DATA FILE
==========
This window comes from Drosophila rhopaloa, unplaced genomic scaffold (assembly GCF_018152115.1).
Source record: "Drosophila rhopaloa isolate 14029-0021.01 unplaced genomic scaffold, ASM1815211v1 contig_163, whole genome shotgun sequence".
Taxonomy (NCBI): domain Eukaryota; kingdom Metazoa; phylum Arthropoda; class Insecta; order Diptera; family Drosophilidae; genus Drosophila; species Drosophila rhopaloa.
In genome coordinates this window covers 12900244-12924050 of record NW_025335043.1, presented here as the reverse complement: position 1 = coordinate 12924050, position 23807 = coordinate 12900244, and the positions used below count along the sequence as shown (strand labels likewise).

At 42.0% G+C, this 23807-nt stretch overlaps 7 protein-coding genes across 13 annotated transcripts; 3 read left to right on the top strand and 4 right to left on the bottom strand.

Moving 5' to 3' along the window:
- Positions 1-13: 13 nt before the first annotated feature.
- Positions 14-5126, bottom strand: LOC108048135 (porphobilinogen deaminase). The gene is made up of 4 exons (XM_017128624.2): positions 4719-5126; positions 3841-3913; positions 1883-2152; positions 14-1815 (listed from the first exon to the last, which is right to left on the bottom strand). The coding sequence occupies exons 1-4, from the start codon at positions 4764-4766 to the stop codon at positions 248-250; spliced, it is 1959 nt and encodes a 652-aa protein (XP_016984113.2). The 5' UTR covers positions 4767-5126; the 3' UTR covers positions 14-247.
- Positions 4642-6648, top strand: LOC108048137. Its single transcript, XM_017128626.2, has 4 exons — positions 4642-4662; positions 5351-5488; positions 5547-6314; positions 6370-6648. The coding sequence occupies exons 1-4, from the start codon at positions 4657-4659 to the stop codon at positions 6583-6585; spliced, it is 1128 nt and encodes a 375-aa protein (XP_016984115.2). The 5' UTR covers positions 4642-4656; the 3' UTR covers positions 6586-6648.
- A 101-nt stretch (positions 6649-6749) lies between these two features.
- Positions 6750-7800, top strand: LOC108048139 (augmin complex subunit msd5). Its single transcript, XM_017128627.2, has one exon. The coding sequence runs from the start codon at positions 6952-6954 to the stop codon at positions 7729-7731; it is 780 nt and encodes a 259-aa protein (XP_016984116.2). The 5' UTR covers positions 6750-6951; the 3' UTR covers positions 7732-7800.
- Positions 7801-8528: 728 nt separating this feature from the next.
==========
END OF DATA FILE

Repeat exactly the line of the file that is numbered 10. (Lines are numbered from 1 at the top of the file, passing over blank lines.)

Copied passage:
- A 101-nt stretch (positions 6649-6749) lies between these two features.